By AIMEE PLACAS*
Learning and living these other world views, other logics, makes clear that the life they live back home is only one possible way to be in the world, one of many.
“Anthropology makes the familiar strange, and the strange familiar.” Anthropologists love to put this quote in their textbooks, preparing students for the double effect of the discipline: when you study cultures that are different from your own, you necessarily end up seeing your own worldview in a new light. This new perspective is not just a side effect, but a purposeful endeavor, as one’s sense of what’s “natural,” “logical,” and “common- sense” in the world has to be challenged on the way to realizing that there are many different ways to be a human being.
This is exactly what study abroad is about too, the idea behind the “broadened horizons” and “new perspectives” that a semester away is meant to create. And thus teaching anthropology to study abroad students is a joy—they’re all proto-anthropologists, even if they don’t know it yet. Understanding this society they’ve chosen to make their temporary home is their fieldwork, their focus from the moment they arrive. Through my class I get to direct that fieldwork, to send them places they wouldn’t otherwise go, and to give them analytical tools to explore the why and how behind what they participate in and observe.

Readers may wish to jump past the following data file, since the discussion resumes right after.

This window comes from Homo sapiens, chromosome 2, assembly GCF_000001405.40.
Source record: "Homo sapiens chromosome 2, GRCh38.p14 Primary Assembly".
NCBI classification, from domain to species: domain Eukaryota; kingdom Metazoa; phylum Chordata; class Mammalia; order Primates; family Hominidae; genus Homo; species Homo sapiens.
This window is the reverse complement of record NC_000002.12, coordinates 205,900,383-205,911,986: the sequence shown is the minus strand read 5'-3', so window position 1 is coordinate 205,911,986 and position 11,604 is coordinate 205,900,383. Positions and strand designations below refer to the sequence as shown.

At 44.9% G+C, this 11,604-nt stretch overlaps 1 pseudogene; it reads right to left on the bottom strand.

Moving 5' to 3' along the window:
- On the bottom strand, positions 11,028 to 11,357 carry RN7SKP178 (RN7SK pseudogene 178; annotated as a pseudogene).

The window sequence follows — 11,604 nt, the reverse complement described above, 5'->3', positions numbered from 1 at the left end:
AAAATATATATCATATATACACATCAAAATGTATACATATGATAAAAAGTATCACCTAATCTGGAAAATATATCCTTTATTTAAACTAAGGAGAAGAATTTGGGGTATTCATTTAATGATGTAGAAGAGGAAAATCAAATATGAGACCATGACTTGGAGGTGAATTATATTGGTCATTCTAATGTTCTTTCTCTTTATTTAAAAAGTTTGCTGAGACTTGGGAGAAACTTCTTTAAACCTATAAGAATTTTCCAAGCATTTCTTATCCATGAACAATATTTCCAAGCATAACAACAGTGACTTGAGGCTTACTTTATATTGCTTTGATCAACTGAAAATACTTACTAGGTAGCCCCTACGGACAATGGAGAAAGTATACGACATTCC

Every moment of frustration or surprise is an opportunity to explore their own unexcavated preconceptions, expectations, and prejudices. Their own cultural patterns of thought are laid bare as they make Greece familiar to them—exploring the meanings of friendship through interviewing Greek college students; breaking down the riot of noise, song, and ritual at a football game; engaging with the full-sensory experience of a Greek Orthodox liturgy; turning the strangeness of their neighborhood into a network of acquaintances and friends.
Learning and living these other world views, other logics, makes clear that the life they live back home is only one possible way to be in the world, one of many. Watching that understanding develop in the classroom is amazing, but even better are the emails I receive from former students, about how the ideas and practices they took home with them continue to be a major part of their lives.
* Aimee Placas holds a PhD in Anthropology from Rice University. She has presented and published on issues related to the anthropology of money, consumerism, kinship, gender and sexuality, and Europeanization. She’s currently writing a book on the story of consumer credit’s emergence in Greece over the past 15 years, from the first credit cards to the first personal bankruptcies. She is also conducting a new research project on the lives of individuals in Greece who have passed through bankruptcy during the financial crisis.